10. Hi - from a new member - half breed saddles info

    I am also looking for a halfbreed saddle for a short flat backed horse I live in Ireland and do not have the luxury of having a saddlery close by where I can try different saddles. My only option is to purchase online. I have tried a Wintec GP with interchangeable gullet, Bates with changeable gullet, Torsion Treeless Endurance and now I am using a cheap English style treeless. My problem is that because my horse is so round and almost without withers every saddle slips round and is obviously not very secure and/or safe!! Shane was over here this weekend just gone for an RFT clinic and suggested maybe a halfbreed saddle might fit a bit better than the one I am using at the moment. I guess a halfbreed saddle on a stock tree for a short backed horse? It is only for pleasure riding, no competition work. Any ideas or help on how to select/measure for the correct fit would be appreciated and maybe some suggestions on brands, etc. as I am not familiar with these type of saddles

    Just a quick Ta Dah following the Irish RFT this weekend!! Annalice (a rider at the clinic) came to collect her 2 ponies today, Mollie (also a participant) and Aragon. Aragon followed Annalice onto the trailer, no problem and I brought up the rear with Mollie. I walked into the trailer but Mollie only came as far as the the ramp and parked herself with her 2 front feet on the ramp. I walked out of the trailer, stood beside her. Point with the lead rope into the trailer and was about to use phase 1 with my other hand (only got to raise my hand about a couple of inches from my side) when she just walked into the trailer on her own. Ta Dah! This was a very, into your space, cobby mare at the start of the clinic. Normally if she did pass you, she would make sure she got you with her shoulder as she went past. This time, not even a suggestion of that move. Well done Annalice and Mollie!!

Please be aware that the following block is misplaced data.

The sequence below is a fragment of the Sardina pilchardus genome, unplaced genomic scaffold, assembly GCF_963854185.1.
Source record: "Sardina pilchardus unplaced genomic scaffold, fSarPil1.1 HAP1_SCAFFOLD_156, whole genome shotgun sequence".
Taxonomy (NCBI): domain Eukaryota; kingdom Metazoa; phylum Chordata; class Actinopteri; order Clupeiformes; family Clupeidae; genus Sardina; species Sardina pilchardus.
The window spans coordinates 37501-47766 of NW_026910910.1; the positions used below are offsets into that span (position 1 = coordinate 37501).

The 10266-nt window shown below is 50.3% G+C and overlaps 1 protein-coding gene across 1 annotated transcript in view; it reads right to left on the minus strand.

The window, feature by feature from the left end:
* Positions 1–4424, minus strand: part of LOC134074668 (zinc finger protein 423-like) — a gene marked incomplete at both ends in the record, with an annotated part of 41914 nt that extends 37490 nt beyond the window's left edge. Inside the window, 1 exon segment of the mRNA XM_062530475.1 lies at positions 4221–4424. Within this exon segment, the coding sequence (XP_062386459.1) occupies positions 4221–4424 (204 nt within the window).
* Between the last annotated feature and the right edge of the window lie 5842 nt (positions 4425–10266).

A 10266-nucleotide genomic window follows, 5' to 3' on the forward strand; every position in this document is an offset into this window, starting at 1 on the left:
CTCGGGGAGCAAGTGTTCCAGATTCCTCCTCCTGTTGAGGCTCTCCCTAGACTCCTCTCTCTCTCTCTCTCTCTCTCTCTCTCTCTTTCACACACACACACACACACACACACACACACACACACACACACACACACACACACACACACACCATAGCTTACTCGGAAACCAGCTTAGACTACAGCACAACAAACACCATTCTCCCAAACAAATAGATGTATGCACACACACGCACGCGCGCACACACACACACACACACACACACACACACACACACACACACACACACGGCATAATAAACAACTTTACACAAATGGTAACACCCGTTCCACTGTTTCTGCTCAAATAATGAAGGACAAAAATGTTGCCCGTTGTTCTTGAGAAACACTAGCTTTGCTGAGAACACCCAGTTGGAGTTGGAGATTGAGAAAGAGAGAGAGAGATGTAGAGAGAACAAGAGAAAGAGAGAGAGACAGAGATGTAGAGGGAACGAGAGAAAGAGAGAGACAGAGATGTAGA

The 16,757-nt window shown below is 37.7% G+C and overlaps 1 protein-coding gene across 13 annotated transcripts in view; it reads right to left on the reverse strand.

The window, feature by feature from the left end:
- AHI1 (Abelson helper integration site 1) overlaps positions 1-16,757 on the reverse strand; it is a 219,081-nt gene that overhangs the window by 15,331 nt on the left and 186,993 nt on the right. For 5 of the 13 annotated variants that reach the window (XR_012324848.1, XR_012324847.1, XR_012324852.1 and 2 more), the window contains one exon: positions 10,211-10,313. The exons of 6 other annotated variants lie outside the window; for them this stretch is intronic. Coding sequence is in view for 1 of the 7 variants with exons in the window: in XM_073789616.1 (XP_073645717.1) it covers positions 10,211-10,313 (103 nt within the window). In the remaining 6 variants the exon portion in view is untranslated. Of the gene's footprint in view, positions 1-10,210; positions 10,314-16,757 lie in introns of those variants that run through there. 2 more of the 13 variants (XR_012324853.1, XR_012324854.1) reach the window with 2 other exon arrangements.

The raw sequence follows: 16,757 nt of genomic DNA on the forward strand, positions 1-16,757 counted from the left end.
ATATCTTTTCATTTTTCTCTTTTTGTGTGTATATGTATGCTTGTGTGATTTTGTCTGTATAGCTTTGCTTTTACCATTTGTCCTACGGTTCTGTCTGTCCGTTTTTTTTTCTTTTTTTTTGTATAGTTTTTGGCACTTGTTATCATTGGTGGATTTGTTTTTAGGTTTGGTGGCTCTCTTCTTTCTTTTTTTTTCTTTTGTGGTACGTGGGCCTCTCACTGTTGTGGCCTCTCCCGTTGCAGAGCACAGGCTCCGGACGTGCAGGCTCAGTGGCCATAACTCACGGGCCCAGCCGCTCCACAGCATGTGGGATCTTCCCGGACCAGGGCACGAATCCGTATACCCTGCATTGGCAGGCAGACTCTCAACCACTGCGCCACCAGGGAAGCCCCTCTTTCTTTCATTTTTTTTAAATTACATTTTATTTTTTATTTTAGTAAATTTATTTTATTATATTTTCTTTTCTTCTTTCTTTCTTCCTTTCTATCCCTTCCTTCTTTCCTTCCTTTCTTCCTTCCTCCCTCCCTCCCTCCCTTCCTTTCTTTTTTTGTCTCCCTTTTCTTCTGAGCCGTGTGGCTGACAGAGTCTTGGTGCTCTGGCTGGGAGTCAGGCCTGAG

Just spent 2 days with Shane at our first RFT clinic here in Ireland. Head is still Buzzn!! I learned so much. Now all I have to do is go out there and do it. Untrain all my tricks and start the training. I had my first real BFO moment this morning while I was down feeding my little herd. For those in Ireland who were at the clinic - Thank you so much for being there and for making this first clinic a real success! Hopefully this will be the first of many!! Shane you are a great teacher with a great sense of humour (must have Irish heritage)! Verena you were a star! Hope to see you all again next year with Meredith and the 2 babies. I will post up the notes, videos and pictures later in the week
  13. Introduce yourself

    Hi Everyone My name is Liz and I have four horses at the moment. Magpie, my year 8 year old Mare and mother of Harley. She is the Alpha Mare around here!! Harely, son of Magpie, born 5th June 2006 Polly, also and 8 year old mare. She is a horse on pony legs. Fondly know as my Black Tank. Quietly intelligent. Give the impression of being a bit slow but just takes her time digesting information. Loves to get things right. Would do anything for food, literally!! Baby, is a twelve year old ex-broodmare that I purchased in August to save her going to the abbatoir. She has very poor feet which I am working on to get right. She has a lovely foster home waiting for her when she is 100& fit. I have not done any official levels in any NH but have been quietly watching and practising for the past 5 years since I got my first horse, Magpie. I only recently discovered Quantum Savvy and I am hosting a QS clnic here in Ireland, with Shane & Meredith, next August with the hope of getting more owners to use these methods and give their horses a better quality of life.
  14. PlayDay 2008

    Some pics of me playing around with my three